WOOSTER, Ohio—For Katrina Cornish, transforming Taraxacum kok-saghyz, commonly known as the Russian dandelion, into a viable and profitable source of natural rubber is the ultimate goal.
Now, with the introduction of direct seeding of dandelion fields, that goal has become closer, according to Cornish, endowed chair and Ohio scholar in bio-emergent materials at Ohio State University's Ohio Agricultural Research and Development Center in Wooster.
This year marked the first year that most of the OARDC's dandelion crop was planted by direct seeding instead of the much more labor-intensive and costly transplantation, she said.
“We put in about five acres with direct seeding and two with transplantation,” she said.
Germains Seed Technology Inc., a global agricultural technology company with U.S. operations in Gilroy, Calif., worked with Cornish and the OARDC to develop pelletized seeds for “Buckeye Gold,” the strain of dandelion developed in Wooster.
Germains developed the world's first pelletized seeds, for sugar beets, in 1945, according to Dale Krolikowski, head of research and operations at Gilroy.
“Traditionally, the creation of a pellet around a seed improves the shape and size of the seed for precise mechanized planting,” he said. “With mechanized planting, the pelletized seed can be sown at controlled depths in the soil with proper spacing between plants.”
Germains specially formulated the pelletizing material for Buckeye Gold to enhance the performance of the seedlings, Krolikowski said. The company also has worked with the OARDC to improve the speed and uniformity of seedling emergence, using a technique called priming, he said.
“Priming (Buckeye Gold) seed has been a special technical challenge, and if successful will provide OSU with additional benefits to assist in its goals to produce (dandelion) crops on a commercially viable scale,” he said.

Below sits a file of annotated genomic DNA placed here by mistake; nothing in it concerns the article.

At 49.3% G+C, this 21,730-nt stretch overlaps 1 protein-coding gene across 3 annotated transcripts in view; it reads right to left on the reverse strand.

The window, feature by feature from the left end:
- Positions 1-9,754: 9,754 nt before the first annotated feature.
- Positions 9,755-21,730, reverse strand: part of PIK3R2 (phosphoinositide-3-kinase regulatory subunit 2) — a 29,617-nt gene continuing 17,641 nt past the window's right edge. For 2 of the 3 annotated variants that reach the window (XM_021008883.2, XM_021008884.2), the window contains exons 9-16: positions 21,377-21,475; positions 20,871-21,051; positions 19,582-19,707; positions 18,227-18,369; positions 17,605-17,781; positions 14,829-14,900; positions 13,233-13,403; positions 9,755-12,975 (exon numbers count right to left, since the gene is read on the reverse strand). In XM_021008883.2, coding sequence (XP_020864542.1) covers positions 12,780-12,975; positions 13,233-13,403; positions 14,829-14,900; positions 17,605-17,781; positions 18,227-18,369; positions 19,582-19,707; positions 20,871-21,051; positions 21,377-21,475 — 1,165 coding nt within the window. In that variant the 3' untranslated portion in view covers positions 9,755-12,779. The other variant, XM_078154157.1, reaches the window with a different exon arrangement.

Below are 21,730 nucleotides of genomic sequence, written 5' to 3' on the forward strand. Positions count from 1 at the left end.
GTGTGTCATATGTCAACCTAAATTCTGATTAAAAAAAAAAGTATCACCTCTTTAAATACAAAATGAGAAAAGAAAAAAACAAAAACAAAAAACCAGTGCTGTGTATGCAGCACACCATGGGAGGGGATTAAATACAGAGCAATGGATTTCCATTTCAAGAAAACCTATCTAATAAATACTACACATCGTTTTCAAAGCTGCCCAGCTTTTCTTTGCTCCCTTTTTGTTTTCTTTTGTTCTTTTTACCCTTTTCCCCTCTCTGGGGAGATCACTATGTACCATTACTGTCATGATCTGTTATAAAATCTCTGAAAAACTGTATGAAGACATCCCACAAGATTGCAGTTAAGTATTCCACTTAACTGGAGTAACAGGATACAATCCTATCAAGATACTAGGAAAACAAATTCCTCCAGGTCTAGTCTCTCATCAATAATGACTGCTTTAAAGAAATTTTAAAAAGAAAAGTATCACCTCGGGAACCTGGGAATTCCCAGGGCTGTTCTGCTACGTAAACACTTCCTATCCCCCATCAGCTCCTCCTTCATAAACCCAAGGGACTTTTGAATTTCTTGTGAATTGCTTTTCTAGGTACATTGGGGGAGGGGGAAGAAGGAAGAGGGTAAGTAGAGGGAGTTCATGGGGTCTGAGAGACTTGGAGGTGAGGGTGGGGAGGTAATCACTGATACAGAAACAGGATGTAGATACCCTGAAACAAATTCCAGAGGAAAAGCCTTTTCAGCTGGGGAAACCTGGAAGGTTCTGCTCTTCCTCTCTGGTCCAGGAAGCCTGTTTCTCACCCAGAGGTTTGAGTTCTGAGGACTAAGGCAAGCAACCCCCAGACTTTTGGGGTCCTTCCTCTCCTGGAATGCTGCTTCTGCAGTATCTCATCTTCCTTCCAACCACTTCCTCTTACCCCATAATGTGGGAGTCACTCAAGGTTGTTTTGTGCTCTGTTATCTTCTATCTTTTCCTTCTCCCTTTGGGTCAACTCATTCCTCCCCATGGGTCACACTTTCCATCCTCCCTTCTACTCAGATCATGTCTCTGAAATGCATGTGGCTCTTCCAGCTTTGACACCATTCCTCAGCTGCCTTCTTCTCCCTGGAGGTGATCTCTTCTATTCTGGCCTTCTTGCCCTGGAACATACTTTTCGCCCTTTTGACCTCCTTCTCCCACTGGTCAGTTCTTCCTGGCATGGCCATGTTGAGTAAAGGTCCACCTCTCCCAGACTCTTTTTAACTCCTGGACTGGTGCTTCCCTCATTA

One thing pelletizing of dandelion seeds has done already, according to Cornish, is to lower the cost of planting them by about 95 percent.
“We worked out the cost of planting dandelions through transplanting, and it came out to $5,917 per acre,” she said. “We haven't yet worked out the cost of direct seeding, but it's a couple of hundred dollars per acre, tops.”
A cousin to the common lawn dandelion, Taraxacum kok-saghyzis native to the Russian steppes. Although Buckeye Gold is a descendant of Taraxacum brought to the U.S. in 2008 by the U.S. Department of Agriculture, Cornish said, all of the breeding and development work on this variety of dandelion was done at the OARDC.
“One thing I can definitely tell you is that it's not Russian,” she said.
Since it began its research into Buckeye Gold, the OARDC has planted about 20 acres, according to Cornish. If lined up end to end, the dandelions planted so far would stretch about 61 miles, she said.
Though some Buckeye Gold plants are perennial or biennial, the majority are annual, she said. Generally, she said, about 500,000 to 1 million dandelions are planted per acre.
Because of the exceptionally cold winter last year, only about 50 percent of the stored plants survived, Cornish said. That made the spring harvest smaller than the previous fall harvest, she said—about 1,073 pounds of rubber per acre in the spring, compared with approximately 1,500 pounds per acre in the fall.
Cornish has a particularly strong background in alternative rubber sources. In the 1990s, she led the research team at the U.S. Department of Agriculture that created and patented a process of extracting hypoallergenic latex from guayule, the desert shrub that is Taraxacum's main rival. Later, in the 2000s, she was senior vice president of research and development at Yulex Corp., the company that won the USDA's license to commercialize the patented guayule latex process. (Yulex remains one of the leading guayule development companies.)
Comparing guayule and dandelion rubber, Cornish said dandelion rubber is closer to Hevea rubber than guayule rubber in its structure and properties, and also in its proteins. Dandelion rubber tends to be solid with good manufacturing properties, she said, whereas guayule rubber tends to be “very stretchy, very soft, very strong.”
Besides direct seeding, OARDC researchers are concentrating on weed control, as well as on finding and breeding large dandelions with high rubber content, Cornish said. She and her colleagues are using infrared spectroscopy to identify plants that will yield the most rubber, she said.
Through a Third Frontier grant from the Ohio Department of Development, the OARDC established a pilot rubber biorefinery in Wooster in December 2012, according to Cornish. The OARDC has planted dandelion crops on two commercial farms this year, and one in particular is interested in pursuing the commercialization of dandelions, she said.
While she didn't give a timetable for growing the first commercial crop of Buckeye Gold, Cornish said, “I think we're getting pretty close.”